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How to (Maybe) Get Google Sitelinks and If They’re Worth Your Time

Go to any book publisher’s website and you’ll see that bestsellers (or expected bestsellers) are always prominently displayed.

Why is this?

Bestsellers get the special treatment because they’re more valuable, and because they’re what many customers are looking for.

This, in a nutshell, is how Google Sitelinks work. 

Google only displays Sitelinks for websites that it deems the most valuable and most helpful to users.

So, it’s up to you to prove that you’re a bestseller.

What Are Google Sitelinks?

Sitelinks are a feature of Google Search that displays a table with the most helpful site pages under the first branded result (i.e. the domain name or the brand name).



Pretty looking, isn’t it?

But exactly which pages are the “most helpful” is up to Google’s automated algorithm, of course.

This is the caveat with Sitelinks:

You can’t generate or control them in any direct way, because Google assigns them automatically to websites.

Here’s how Google Sitelinks appear for the branded keyword “backlinko:”



So, according to Google’s algorithm, the six most helpful pages from Backlinko are:

  1. The Blog page
  2. The About page
  3. The SEO Hacks training
  4. The Backlinks guide
  5. The Link Building guide
  6. The On-Page SEO guide

Then it all ends with a beautiful “More results from,” which a hungry searcher like me always found so attractive (and in fact, I end up clicking that link all the time).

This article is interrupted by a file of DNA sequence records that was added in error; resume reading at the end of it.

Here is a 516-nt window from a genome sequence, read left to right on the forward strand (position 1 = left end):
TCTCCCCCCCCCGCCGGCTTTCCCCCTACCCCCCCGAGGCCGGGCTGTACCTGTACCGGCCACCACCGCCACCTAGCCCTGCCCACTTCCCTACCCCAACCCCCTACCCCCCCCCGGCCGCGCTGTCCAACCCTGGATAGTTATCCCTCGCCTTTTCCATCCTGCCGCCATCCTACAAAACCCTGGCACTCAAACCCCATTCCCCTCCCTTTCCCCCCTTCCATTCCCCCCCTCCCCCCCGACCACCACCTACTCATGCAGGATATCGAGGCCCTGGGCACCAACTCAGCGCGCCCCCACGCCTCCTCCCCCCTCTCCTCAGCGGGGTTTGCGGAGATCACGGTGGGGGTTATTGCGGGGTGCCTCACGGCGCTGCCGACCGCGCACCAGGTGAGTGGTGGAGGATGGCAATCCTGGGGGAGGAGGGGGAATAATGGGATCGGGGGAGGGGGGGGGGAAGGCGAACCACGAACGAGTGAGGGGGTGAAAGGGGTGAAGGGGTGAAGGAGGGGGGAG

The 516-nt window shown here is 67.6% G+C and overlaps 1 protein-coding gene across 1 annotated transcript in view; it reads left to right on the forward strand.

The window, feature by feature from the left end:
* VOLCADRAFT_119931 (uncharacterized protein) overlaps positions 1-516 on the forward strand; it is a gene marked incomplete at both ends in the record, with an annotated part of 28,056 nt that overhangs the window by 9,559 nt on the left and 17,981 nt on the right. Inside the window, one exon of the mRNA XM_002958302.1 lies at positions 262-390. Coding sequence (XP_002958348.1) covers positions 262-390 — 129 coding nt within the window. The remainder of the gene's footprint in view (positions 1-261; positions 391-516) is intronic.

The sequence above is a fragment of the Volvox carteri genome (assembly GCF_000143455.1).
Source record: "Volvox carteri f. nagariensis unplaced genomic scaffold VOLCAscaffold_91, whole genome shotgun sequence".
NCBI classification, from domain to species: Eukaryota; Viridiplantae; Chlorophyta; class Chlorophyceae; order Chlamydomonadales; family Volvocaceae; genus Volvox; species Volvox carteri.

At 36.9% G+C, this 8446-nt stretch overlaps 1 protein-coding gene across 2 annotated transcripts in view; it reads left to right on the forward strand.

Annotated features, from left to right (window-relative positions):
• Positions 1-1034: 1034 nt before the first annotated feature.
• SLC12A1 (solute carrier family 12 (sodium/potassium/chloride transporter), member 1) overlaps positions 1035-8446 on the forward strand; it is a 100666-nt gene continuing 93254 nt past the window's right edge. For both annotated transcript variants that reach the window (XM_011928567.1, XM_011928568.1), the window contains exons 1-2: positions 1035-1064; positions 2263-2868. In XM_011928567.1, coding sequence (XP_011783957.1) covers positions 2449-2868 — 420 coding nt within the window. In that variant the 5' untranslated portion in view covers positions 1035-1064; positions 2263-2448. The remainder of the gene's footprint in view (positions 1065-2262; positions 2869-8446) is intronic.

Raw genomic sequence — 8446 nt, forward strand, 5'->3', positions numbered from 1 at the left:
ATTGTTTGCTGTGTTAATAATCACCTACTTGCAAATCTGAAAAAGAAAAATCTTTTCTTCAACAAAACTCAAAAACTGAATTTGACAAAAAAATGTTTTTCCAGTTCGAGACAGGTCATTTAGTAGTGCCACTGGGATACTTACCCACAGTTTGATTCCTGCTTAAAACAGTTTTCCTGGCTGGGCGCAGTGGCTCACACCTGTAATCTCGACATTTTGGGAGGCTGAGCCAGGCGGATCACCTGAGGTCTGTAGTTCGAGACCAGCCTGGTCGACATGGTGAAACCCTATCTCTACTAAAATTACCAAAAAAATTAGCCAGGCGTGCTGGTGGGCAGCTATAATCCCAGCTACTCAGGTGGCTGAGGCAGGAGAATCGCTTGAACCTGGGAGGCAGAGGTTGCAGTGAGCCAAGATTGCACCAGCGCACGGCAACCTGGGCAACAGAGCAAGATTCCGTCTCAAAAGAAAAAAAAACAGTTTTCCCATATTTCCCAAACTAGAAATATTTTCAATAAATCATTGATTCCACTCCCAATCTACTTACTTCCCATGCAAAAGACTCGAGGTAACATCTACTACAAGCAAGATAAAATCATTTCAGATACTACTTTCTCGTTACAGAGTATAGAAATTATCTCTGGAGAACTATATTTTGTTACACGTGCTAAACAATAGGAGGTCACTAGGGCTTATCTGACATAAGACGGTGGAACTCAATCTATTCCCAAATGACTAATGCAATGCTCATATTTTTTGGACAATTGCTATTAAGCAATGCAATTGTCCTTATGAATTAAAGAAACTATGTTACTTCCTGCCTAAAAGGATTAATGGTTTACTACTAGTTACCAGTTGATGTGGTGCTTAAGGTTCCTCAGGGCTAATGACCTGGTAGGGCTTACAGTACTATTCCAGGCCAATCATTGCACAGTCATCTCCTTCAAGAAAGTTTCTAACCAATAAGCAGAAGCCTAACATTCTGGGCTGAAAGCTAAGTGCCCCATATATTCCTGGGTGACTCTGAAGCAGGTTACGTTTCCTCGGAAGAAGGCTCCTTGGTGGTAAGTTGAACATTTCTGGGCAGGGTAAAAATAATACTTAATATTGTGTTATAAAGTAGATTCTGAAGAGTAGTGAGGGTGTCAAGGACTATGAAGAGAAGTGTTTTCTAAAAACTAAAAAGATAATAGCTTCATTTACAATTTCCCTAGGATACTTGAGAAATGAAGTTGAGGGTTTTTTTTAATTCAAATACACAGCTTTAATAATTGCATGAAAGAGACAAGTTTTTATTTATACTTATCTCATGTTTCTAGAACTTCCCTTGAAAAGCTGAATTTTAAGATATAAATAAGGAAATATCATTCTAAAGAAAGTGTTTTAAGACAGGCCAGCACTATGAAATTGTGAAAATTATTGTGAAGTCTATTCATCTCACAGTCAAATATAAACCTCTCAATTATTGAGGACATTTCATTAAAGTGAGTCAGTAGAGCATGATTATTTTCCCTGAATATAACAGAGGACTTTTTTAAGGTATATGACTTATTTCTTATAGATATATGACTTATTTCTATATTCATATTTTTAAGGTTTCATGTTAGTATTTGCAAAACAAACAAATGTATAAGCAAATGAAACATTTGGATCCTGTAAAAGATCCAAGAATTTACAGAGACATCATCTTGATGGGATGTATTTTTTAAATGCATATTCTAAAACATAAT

Can you see the potential of Google Sitelinks?

Ideally, they’ll help to improve in-search CTR and give an aura of authority to your site in Google.

Remember, searcher psychology matters—as I said, I could hardly resist the temptation and curiosity to check out those links!

However, there’s no guarantee Google will display Sitelinks for your site.

They’re entirely up to its automated algorithm, when they’re deemed “useful to the user.”



How to (Maybe) Get Google Sitelinks and If They’re Worth Your Time

Sadly, there are no actions you can take directly to score these automated in-search links.

But there are a few strategies you can use to gently “persuade” Google’s algorithm to give you some.

1. Improve On-Page SEO

Whether you do it yourself or hire a specialist, improving your on-page SEO is key to upping your chances to score a few Sitelinks in Google Search.

On-page SEO helps to improve impressions for your content, sending Google a signal that what you publish earns eyeballs and is worthy of consideration for Sitelinks.

Consider improving these on-page SEO areas:

Title and H Tags

The most important tags on every page on your site are the <title> and <h1> tags, immediately followed by subheadings.

Make these descriptive, inclusive of relevant keywords and helpful at first glance for the new visitor.

Alt Tags

Images and media are important in the eyes of Google, so don’t neglect alt tags when you add more goodies to your content.

The text in the tag will tell Google if the content is helpful or not.

Alt tags are also critical to improve the accessibility of your site, making it even more helpful from a UX viewpoint, especially to visitors with disabilities.

Keyword Density

Use your main keywords and branded keywords as often as naturally possible, and at least once within the first 100 words of your content.

However, make sure to avoid over-optimization that could lead to an algorithmic or manual penalty.

Keep your keyword density in the 1-3% range across your content piece.

SEO-Friendly URLs

Natural language URLs work better for SEO than ID- or token-based URLs. They’re easy to index, you can use keywords in the URL slug (e.g., and searchers can find them through those keywords.

Besides, they’re easier to recognize and remember for human searchers who want to search or type the URL again in the future.